Shooting of Calif. man holding water nozzle angers family
The man pointed it at one of the officers and two officers fired their weapons, a handgun and a shotgun, eight times
The Associated Press
LONG BEACH, Calif. — Angry relatives of a man shot to death by police who apparently mistook a pistol-grip water nozzle he held for a gun are lashing out at officers, saying they made no effort to contact him before opening fire.
However, police officials say Douglas Zerby's behavior prompted the officers' response.
"As the subject was in a seated position, he used a two-handed pistol-grip hold on an object with his arms fully extended," Long Beach Police Chief Jim McDonnell said. "Somebody that is impaired and waving what appears to witnesses and police to be a handgun. That's what the officers were faced with."
Zerby pointed it at one of the officers and two officers fired their weapons, a handgun and a shotgun. A total of eight shots were fired — two from shot guns and six from a handgun, McDonnell said.
Zerby's sister, Eden Marie Biele, said officers made no attempt to talk to her 35-year-old brother or get his attention before shooting him to death.
"They didn't say 'Put your hands up' or 'Freeze' or anything," Biele told The Associated Press Monday. "He was killed in cold blood."
Biele was among the family members whose sobs were heard among McDonnell's explanations of the events leading to Zerby's death on Sunday.
"This is a very unfortunate set of circumstances and leaves the family to deal with it here," McDonnell said, offering his condolences to the Zerby family.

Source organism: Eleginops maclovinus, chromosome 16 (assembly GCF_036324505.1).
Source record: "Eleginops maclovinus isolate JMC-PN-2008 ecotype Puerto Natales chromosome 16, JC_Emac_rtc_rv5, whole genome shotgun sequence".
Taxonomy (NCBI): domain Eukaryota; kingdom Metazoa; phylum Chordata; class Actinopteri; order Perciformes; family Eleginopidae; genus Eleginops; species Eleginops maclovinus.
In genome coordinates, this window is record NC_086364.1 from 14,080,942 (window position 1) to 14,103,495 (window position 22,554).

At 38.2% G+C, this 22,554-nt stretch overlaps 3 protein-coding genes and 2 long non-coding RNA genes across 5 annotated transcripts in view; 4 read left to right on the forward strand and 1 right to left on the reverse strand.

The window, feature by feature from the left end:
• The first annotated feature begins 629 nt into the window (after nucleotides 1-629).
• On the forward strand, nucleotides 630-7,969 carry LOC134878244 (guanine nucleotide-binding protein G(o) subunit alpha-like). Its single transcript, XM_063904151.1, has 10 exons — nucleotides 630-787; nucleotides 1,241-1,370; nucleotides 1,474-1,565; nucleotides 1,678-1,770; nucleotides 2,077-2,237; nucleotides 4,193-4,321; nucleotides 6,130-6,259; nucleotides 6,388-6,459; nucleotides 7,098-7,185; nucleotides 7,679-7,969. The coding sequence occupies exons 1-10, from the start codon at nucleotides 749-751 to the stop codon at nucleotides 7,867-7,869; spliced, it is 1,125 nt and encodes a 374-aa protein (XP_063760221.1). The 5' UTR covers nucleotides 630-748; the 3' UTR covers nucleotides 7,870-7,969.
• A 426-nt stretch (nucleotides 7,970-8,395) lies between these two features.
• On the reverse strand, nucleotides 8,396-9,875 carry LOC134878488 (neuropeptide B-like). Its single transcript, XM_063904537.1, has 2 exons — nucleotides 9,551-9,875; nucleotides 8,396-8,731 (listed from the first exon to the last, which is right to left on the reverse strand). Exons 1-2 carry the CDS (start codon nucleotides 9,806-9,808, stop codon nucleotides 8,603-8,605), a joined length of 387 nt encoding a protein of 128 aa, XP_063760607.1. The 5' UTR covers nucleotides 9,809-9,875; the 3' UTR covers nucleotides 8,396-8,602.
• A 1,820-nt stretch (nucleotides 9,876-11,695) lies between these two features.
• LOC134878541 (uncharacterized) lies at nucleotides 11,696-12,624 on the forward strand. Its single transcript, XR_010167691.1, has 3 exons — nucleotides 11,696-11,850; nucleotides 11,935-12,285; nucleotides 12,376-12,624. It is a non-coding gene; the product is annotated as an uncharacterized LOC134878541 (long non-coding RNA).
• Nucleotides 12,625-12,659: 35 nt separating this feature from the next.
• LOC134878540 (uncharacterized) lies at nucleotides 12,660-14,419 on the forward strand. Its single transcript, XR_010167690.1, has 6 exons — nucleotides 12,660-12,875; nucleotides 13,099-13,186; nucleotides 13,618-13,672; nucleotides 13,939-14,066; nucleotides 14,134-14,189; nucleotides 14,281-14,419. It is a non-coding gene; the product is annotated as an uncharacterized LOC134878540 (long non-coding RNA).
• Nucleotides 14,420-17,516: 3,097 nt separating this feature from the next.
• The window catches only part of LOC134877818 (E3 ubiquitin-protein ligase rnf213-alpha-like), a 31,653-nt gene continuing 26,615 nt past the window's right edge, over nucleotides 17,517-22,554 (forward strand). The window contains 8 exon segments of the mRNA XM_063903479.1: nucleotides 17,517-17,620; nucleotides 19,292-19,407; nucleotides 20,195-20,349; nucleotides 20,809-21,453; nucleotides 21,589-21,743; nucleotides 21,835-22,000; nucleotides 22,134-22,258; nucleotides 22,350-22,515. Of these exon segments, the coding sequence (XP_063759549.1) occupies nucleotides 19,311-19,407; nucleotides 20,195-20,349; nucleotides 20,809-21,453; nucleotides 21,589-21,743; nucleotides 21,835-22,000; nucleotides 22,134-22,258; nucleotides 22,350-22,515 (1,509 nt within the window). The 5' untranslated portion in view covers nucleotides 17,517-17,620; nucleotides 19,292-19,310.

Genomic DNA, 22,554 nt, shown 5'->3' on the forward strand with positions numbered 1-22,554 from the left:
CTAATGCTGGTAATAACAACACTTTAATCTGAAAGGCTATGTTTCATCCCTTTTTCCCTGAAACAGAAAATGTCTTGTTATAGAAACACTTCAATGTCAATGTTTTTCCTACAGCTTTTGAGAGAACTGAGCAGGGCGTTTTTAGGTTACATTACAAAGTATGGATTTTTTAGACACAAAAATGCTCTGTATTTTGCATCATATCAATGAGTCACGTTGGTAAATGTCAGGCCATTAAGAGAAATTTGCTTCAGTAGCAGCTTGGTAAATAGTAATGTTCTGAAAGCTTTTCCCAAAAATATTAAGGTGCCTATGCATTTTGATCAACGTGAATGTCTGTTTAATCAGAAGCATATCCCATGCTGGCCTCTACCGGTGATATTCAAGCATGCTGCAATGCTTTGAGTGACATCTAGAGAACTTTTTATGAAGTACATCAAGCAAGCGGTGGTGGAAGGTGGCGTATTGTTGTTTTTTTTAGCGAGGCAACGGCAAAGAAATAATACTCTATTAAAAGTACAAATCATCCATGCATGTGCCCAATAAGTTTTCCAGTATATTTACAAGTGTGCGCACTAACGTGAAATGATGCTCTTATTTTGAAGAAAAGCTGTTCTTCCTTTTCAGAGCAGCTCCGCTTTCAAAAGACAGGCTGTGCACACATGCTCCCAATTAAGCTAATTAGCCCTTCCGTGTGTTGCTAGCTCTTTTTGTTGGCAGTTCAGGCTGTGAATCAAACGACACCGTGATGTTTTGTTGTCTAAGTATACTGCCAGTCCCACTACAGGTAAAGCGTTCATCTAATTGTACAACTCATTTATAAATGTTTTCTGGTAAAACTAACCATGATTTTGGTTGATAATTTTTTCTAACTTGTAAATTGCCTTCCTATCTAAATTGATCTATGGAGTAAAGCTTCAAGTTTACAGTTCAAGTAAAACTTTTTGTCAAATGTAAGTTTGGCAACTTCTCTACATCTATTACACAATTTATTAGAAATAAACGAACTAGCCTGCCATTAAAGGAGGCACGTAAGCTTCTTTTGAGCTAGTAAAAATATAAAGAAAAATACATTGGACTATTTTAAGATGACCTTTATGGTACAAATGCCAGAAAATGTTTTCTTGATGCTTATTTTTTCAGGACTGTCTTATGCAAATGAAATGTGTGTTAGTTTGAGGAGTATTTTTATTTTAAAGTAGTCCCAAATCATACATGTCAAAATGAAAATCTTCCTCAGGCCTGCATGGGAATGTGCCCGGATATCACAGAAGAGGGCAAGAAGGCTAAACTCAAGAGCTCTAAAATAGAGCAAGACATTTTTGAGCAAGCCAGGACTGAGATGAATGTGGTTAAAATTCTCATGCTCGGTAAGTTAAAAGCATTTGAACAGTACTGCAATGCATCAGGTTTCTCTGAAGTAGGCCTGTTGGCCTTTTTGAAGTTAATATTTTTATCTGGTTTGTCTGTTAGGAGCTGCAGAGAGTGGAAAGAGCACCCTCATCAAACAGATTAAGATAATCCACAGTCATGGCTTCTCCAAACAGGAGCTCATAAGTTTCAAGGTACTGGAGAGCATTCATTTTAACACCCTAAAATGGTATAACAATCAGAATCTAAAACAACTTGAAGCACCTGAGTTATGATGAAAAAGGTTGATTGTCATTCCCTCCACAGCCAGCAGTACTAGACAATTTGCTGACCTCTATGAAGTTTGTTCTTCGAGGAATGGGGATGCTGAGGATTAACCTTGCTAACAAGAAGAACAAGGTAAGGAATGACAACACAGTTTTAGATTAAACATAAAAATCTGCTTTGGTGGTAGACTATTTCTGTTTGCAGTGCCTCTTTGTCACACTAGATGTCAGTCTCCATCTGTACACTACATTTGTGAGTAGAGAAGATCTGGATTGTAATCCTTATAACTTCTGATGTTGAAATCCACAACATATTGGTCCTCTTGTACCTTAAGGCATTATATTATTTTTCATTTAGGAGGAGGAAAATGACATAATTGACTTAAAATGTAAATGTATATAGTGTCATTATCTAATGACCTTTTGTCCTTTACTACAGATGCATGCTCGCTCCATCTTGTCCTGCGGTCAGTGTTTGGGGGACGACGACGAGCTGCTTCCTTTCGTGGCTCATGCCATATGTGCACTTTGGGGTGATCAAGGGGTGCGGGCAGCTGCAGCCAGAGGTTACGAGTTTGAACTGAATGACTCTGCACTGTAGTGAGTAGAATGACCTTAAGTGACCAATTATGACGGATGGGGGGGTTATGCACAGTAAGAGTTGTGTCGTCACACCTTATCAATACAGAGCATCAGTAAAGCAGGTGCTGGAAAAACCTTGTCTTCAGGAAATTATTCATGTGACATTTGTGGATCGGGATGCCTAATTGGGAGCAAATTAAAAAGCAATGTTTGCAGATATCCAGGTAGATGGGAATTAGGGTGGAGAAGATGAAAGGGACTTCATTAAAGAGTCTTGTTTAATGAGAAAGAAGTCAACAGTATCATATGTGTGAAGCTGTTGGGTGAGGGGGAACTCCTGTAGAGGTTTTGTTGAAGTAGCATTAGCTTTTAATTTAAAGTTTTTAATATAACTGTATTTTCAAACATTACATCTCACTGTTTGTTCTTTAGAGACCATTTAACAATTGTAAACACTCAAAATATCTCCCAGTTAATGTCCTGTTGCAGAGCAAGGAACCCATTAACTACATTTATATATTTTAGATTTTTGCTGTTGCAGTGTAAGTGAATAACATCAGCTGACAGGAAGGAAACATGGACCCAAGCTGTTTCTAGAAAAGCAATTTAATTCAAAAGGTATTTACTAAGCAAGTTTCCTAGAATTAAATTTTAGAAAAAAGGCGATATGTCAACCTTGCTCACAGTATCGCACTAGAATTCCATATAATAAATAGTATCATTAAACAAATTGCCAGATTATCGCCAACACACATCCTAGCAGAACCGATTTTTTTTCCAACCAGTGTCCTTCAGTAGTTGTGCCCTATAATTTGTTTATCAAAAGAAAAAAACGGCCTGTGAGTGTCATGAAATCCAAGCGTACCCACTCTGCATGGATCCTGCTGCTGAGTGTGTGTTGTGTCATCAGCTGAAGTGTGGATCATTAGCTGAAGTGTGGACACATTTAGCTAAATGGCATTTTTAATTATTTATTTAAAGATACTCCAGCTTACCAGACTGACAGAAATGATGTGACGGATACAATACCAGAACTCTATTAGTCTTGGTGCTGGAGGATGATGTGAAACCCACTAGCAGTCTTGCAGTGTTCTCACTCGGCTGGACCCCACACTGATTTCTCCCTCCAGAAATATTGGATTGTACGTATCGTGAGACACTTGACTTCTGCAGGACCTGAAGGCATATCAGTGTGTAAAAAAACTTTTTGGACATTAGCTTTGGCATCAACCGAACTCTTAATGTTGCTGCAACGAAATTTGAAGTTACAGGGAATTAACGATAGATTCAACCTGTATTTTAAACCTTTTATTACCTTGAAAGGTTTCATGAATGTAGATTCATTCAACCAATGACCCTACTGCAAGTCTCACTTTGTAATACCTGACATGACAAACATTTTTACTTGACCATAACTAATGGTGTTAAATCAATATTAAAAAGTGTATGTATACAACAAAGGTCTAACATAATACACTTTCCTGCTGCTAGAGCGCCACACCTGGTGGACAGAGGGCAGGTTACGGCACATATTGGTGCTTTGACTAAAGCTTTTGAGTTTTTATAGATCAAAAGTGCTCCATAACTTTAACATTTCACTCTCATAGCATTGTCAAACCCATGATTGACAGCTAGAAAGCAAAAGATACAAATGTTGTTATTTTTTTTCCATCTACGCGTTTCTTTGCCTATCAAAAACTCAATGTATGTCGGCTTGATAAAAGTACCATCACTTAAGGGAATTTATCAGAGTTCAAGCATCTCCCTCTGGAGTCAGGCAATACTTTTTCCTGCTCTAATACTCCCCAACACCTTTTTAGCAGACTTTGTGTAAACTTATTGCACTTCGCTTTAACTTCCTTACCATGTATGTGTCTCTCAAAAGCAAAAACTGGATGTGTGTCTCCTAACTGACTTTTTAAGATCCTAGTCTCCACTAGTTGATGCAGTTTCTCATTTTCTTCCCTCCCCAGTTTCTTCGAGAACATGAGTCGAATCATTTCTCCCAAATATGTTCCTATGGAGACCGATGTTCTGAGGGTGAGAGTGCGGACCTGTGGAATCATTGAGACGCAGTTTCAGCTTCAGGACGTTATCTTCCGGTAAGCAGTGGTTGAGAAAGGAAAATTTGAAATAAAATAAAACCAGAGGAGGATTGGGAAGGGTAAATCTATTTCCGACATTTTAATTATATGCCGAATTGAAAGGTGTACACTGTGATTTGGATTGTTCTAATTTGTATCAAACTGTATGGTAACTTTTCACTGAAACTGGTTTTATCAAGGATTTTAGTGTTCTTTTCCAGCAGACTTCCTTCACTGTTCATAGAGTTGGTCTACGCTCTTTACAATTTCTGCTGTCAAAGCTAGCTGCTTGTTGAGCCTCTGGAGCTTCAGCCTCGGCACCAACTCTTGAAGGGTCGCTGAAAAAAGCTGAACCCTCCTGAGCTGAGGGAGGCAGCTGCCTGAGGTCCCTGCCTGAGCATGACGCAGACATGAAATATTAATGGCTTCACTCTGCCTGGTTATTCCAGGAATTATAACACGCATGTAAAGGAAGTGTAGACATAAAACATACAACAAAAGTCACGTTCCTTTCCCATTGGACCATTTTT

The Long Beach officers were dispatched to an apartment building after two people reported a man with a gun sitting on a backyard porch landing, McDonnell said. In an excerpt of a 911 call played for reporters, a male caller said the man appeared to have a "tiny six-shooter."
McDonnell said the officers took positions to observe Zerby, who appeared intoxicated, and believed he had a gun as described by the callers, but focused on setting up containment of the area rather than contacting him.
As officers awaited requested backup units, the man pointed the object at apartments and played with it, causing it to make sounds similar to those of a gun being handled, he said.
Both officers were placed on administrative leave, a standard move after a police shooting.
Biele said the family is considering legal action over the shooting.
She said Zerby, who had an 8-year-old son, had been drinking and rather than drive home, went to his friend's place and was waiting on the stairs for him to come home.
"He never knew there was a problem. Police snuck down the corridor and shot him," Biele said. "He was a drunk sitting on a stoop fumbling with a hose nozzle."